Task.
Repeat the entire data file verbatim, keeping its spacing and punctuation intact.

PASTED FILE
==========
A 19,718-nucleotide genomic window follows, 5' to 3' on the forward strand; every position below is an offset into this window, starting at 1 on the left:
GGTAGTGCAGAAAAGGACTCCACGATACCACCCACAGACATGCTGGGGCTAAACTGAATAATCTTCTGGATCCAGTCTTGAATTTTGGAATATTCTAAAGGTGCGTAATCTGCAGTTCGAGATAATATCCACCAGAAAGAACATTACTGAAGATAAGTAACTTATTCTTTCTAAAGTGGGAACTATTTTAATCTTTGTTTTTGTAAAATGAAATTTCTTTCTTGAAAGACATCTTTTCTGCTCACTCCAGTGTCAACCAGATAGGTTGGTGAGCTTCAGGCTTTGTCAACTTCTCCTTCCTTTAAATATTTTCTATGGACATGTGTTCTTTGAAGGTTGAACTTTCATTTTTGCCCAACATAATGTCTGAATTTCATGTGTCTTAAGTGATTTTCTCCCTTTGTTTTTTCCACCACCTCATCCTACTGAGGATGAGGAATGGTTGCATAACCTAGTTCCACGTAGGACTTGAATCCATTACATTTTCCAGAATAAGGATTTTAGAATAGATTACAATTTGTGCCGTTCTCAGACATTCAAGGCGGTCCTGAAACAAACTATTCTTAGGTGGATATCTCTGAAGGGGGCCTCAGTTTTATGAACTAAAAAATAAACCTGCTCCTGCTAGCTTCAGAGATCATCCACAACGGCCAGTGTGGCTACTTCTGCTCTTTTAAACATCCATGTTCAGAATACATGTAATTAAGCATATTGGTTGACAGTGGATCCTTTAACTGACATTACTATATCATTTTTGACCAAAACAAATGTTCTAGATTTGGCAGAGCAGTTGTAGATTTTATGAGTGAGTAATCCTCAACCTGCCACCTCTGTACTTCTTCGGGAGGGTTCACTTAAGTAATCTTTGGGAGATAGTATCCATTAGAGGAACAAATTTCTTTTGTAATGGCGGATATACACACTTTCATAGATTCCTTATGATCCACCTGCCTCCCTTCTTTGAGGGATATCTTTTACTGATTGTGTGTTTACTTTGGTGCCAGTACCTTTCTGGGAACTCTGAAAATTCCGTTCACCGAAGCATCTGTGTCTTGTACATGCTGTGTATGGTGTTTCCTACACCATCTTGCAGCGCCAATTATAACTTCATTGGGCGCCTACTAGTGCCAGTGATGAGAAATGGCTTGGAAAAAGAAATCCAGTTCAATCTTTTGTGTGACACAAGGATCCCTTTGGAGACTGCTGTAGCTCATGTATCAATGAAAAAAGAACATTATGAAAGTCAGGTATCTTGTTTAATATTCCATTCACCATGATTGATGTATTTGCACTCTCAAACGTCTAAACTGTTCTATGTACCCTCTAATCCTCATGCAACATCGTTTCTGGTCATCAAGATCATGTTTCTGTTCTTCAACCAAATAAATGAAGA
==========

A 19,718-nucleotide genomic window follows, 5' to 3' on the forward strand; every position below is an offset into this window, starting at 1 on the left:
GGTAGTGCAGAAAAGGACTCCACGATACCACCCACAGACATGCTGGGGCTAAACTGAATAATCTTCTGGATCCAGTCTTGAATTTTGGAATATTCTAAAGGTGCGTAATCTGCAGTTCGAGATAATATCCACCAGAAAGAACATTACTGAAGATAAGTAACTTATTCTTTCTAAAGTGGGAACTATTTTAATCTTTGTTTTTGTAAAATGAAATTTCTTTCTTGAAAGACATCTTTTCTGCTCACTCCAGTGTCAACCAGATAGGTTGGTGAGCTTCAGGCTTTGTCAACTTCTCCTTCCTTTAAATATTTTCTATGGACATGTGTTCTTTGAAGGTTGAACTTTCATTTTTGCCCAACATAATGTCTGAATTTCATGTGTCTTAAGTGATTTTCTCCCTTTGTTTTTTCCACCACCTCATCCTACTGAGGATGAGGAATGGTTGCATAACCTAGTTCCACGTAGGACTTGAATCCATTACATTTTCCAGAATAAGGATTTTAGAATAGATTACAATTTGTGCCGTTCTCAGACATTCAAGGCGGTCCTGAAACAAACTATTCTTAGGTGGATATCTCTGAAGGGGGCCTCAGTTTTATGAACTAAAAAATAAACCTGCTCCTGCTAGCTTCAGAGATCATCCACAACGGCCAGTGTGGCTACTTCTGCTCTTTTAAACATCCATGTTCAGAATACATGTAATTAAGCATATTGGTTGACAGTGGATCCTTTAACTGACATTACTATATCATTTTTGACCAAAACAAATGTTCTAGATTTGGCAGAGCAGTTGTAGATTTTATGAGTGAGTAATCCTCAACCTGCCACCTCTGTACTTCTTCGGGAGGGTTCACTTAAGTAATCTTTGGGAGATAGTATCCATTAGAGGAACAAATTTCTTTTGTAATGGCGGATATACACACTTTCATAGATTCCTTATGATCCACCTGCCTCCCTTCTTTGAGGGATATCTTTTACTGATTGTGTGTTTACTTTGGTGCCAGTACCTTTCTGGGAACTCTGAAAATTCCGTTCACCGAAGCATCTGTGTCTTGTACATGCTGTGTATGGTGTTTCCTACACCATCTTGCAGCGCCAATTATAACTTCATTGGGCGCCTACTAGTGCCAGTGATGAGAAATGGCTTGGAAAAAGAAATCCAGTTCAATCTTTTGTGTGACACAAGGATCCCTTTGGAGACTGCTGTAGCTCATGTATCAATGAAAAAAGAACATTATGAAAGTCAGGTATCTTGTTTAATATTCCATTCACCATGATTGATGTATTTGCACTCTCAAACGTCTAAACTGTTCTATGTACCCTCTAATCCTCATGCAACATCGTTTCTGGTCATCAAGATCATGTTTCTGTTCTTCAACCAAATAAATGAAGA